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WEST MIDLANDS POLICE GREAT WAR MEMORIAL SITE

 

 

JOHN F GARDNER

WILLIAM GARDNER

HENRY GEORGE THOMAS GERAGHTY

JOSEPH GIBBS

JOSEPH GILBERT

JOSEPH JEFFREY GILBERT

ALGY LEONARD GILES

ROBERT GILPIN                                                                                                                                                                            FULL REPORT
Northamptonshire Regiment cap badge ww1Robert was the son of Robert (1845-1914) and Ellen Gilpin (nee Ross, 1859-1935), of Black Island House, Annaghmore, Co. Armagh, born in 1894.  His siblings were James (1889-1954) Jane (Jinnie) born 1886, Henry (1898-1899) and Annie, born 1900.  Robert married Ellen Carrol (1889-1920), of Clonmain, Loughgall, Armagh and together they moved to Birmingham where Robert joined Birmingham City Police on July 17th 1914, as a 20 year old linen finisher. He served on the C Division, with warrant number 8506.
While he was granted permission to leave the police to join the army in May 1915, he didn't actually resign until 21st May 1918 to enlist with Royal Warwickshire Regiment at Birmingham, serving as a Warrant Officer Class 2.  He later transferred to the Northampton Regiment as Company Sergeant-Major with 6th Battalion.
In August 1918, during the German retreat, Robert was in action during advances being made against the Germans in the vicinity of Combles, 10 miles south of Bapaume.  The War Diary for 30th August recalls, "4.30am 11th Royal Fusiliers and 2nd Bedfordshire Regiment attacked through the battalion. A and D Companies then came into line on left of B and C Companies. 2nd Bedfordshire Regiment on the left were held up by hostile machine guns. The battalion dug in on these positions. Movement on the top was impossible owing to machine guns and snipers".  Robert was killed and is buried in Combles Communal Cemetery Extension.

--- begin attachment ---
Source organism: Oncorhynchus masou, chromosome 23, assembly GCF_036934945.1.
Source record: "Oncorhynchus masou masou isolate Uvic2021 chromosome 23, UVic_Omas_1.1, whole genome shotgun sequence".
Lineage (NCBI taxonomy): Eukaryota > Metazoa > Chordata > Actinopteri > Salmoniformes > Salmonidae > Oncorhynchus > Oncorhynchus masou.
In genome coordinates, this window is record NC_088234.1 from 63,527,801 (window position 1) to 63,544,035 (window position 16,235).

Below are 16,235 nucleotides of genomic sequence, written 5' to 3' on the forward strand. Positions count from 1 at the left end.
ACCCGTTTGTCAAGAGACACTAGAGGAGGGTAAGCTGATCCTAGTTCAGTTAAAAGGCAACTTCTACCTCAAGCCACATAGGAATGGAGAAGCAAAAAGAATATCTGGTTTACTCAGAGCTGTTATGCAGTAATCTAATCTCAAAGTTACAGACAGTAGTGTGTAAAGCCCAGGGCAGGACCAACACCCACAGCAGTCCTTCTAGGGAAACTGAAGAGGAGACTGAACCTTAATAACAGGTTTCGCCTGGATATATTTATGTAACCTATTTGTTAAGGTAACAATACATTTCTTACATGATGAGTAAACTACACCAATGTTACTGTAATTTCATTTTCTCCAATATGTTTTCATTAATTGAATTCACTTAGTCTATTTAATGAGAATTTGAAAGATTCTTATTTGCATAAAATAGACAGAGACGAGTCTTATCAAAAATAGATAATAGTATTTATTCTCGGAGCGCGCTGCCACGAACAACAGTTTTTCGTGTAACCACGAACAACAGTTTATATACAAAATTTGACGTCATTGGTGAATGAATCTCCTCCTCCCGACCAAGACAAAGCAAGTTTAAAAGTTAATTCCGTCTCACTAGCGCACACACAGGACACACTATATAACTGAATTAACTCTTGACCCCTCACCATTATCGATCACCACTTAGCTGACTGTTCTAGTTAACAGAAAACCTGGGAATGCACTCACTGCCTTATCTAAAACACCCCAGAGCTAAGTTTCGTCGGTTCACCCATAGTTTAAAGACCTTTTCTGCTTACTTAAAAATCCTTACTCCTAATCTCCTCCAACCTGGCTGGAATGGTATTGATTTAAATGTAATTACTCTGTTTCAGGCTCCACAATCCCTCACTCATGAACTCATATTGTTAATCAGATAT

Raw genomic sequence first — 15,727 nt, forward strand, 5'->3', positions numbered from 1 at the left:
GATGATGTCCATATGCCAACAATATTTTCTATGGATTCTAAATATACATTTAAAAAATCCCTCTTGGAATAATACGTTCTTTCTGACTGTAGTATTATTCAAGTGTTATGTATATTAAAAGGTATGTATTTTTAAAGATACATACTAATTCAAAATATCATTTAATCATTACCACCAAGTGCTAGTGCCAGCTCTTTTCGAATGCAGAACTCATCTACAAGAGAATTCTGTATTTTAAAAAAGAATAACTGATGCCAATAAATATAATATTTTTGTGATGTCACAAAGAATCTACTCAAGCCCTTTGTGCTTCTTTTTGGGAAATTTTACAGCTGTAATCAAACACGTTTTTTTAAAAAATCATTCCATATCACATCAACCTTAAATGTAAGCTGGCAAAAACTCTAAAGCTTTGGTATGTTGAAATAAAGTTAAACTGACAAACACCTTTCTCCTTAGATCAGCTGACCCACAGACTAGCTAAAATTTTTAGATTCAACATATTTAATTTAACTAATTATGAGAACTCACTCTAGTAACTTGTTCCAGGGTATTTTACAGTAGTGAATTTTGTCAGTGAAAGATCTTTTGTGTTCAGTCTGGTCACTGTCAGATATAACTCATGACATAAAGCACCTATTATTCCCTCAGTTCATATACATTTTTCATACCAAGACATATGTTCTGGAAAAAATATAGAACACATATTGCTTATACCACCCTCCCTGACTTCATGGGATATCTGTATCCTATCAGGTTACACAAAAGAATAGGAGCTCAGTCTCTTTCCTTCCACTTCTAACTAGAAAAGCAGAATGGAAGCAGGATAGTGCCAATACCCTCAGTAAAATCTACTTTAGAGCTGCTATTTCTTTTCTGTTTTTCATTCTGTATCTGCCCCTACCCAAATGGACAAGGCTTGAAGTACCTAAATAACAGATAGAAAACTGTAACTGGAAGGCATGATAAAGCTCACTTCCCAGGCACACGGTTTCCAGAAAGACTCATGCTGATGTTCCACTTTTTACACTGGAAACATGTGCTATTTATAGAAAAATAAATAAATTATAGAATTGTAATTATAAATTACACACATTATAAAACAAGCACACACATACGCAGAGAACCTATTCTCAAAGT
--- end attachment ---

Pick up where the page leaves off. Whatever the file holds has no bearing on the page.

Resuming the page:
DANIEL LEONARD GLISBEY

HENRY HARVEY GLOVER

HENRY GODSALL

HORACE GOODE

HERBERT HORACE GOODLEY                                                                                                                                                    FULL REPORT
Herbert Goodley was born in Thorpe Norfolk in 1887/8 he was the youngest son of William and Sarah Goodley and had five older sisters and two older brothers: Sarah, Margaret, John, Ellen, William, Lydia and Gertrude.  In 1891 the family lived at 104 New Road, Thorpe and his father was an engine driver.  Herbert served in the Grenadier Guards after school and, in 1909, he married Florence, nee Woulds, in Peterborough.  Florence came from Notttinghamshire.  By 1911 Herbert had left the army and the family, including two young daughters, Lydia and Margaret, were living at 17 Oundle Rd Peterborough with Herbert's mother, as his father had died, with Herbert and Florence running a hairdressers and tobacconist.
Herbert joined Birmingham City Police aged 25 years, on 13th October 1913, serving on the ‘C’ Division, with warrant number 8379, until he was recalled to military service on 4th August 1914.
His battalion went to France aboard the S.S.'Cawdor Castle' on Wednesday 12th August 1914 advancing to Spiennes where they clashed with the enemy for the first time on Sunday 23th August 1914. However Herbert, perhaps due to his young family, did not arrive in France until 23rd November.
On 22nd December 1914, Herbert's battalion advanced into Bethune and the following day took over the front line trenches at Rue de Cailloux, north east of Bethune, part of the German lines being only 25 yards away. On 23rd December, the Germans mounted an attack on the line, this being repulsed at a cost of 20 men killed, sadly including Herbert. The following day the battalion was relieved in the trenches to Le Touret by the 3rd Battalion, Coldstream Guards.  Herbert's body was not recovered and he is commemorated on the Le Touret Memorial.